Who Will Pay?
#music #performance / Project Lead Adan Lemus

photo credit: Nicole Romanoff

About the project

I’m going to make a song that addresses issues students around the country, including myself, face in regards to post-secondary education. In this song I will recant the growing frustration reflected by my generation towards the ever-growing costs of tuition, our learning institutions, the high amount of stress our current system places on students shoulders, and the growing divide between our generation and generations past both financially and ideologically.

Intended impact and outcome of the Project

Music is a language almost all can understand, when imbued with the correct message, a song can become an anthem, a war cry, a prayer. Music is something I love to create, it defines and frees me, it allows me to communicate what I am feeling through the ephemeral while speaking directly to the audience. I intend to make a catchy song with an important message so people will want to listen to what needs to be said. If done right, and with advertisement, the product has the potential to be broadcast around the country, inspiring others to stand up for what they believe is right.

Artist Profiles

My name is Adan Lemus and I am currently an Interaction Design student at Emily Carr. In high school, I took a semester long intensive course in film making and became enamored with the idea of do it yourself art. In the following years I would win 2 film festivals, volunteer as a camera operator for an hour long television program that showcased music for four years, all the while starting and playing in my own band. I came to ECU originally for the Film program but quickly fell in love with painting and switched majors to Visual Arts. After much deliberation, I took a two year hiatus from education to return to Saskatchewan and invest my time wholly into my music; In those two years, my band, ACRONYMS, would receive a $5000 writing grant from the Saskatchewan Arts Board, go on two cross Canada tours, record two EP’s, play music festivals, receive high praise from the award-winning Dallas Green of City and Colour, and share the stage with acts such as Wide Mouth Mason, BadBadNotGood, We Are The City, Plants and Animals, and JPNSGRLS to name a few. During the latter half of the second year in Saskatchewan, I worked as a Visual Artist full time before deciding to return to Emily Carr University this past fall.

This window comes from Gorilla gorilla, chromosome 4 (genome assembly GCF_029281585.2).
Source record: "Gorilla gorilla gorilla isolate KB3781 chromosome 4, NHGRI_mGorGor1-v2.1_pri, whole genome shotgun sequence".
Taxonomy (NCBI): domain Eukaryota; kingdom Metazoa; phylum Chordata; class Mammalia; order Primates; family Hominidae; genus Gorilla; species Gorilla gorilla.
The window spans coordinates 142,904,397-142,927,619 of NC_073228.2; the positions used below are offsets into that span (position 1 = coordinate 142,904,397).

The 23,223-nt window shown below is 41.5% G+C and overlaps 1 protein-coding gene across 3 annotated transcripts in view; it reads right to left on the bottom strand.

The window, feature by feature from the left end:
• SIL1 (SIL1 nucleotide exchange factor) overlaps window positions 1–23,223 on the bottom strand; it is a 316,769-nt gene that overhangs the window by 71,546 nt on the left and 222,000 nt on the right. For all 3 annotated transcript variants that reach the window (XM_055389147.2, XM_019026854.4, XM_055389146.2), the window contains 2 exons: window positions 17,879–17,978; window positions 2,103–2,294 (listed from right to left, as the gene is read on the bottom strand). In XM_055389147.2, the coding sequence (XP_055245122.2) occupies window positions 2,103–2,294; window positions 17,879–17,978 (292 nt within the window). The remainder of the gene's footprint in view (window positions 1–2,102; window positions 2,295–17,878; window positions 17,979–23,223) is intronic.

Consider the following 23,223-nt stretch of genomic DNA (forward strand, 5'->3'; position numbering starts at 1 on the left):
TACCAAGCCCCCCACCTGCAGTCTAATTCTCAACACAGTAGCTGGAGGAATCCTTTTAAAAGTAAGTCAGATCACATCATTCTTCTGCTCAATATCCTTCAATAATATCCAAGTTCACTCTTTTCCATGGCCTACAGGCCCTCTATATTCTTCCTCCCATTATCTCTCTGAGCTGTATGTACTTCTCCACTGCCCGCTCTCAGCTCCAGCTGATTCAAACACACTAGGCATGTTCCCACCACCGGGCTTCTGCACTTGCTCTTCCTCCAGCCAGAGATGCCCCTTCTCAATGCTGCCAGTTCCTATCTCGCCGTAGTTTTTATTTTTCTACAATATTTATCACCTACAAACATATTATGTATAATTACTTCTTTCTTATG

Tyson Goodyear is an award-winning session drummer and film maker, he co produced our award winning short film and has participated in almost all of my musical endeavours, including ACRONYMS. He has played drums for almost 20 years and is an avid photographer and cinematographer. He currently works as an electrician in Surrey.

Instagram: @adanlemus
Bandcamp: https://acronymssound.bandcamp.com/

My Education Story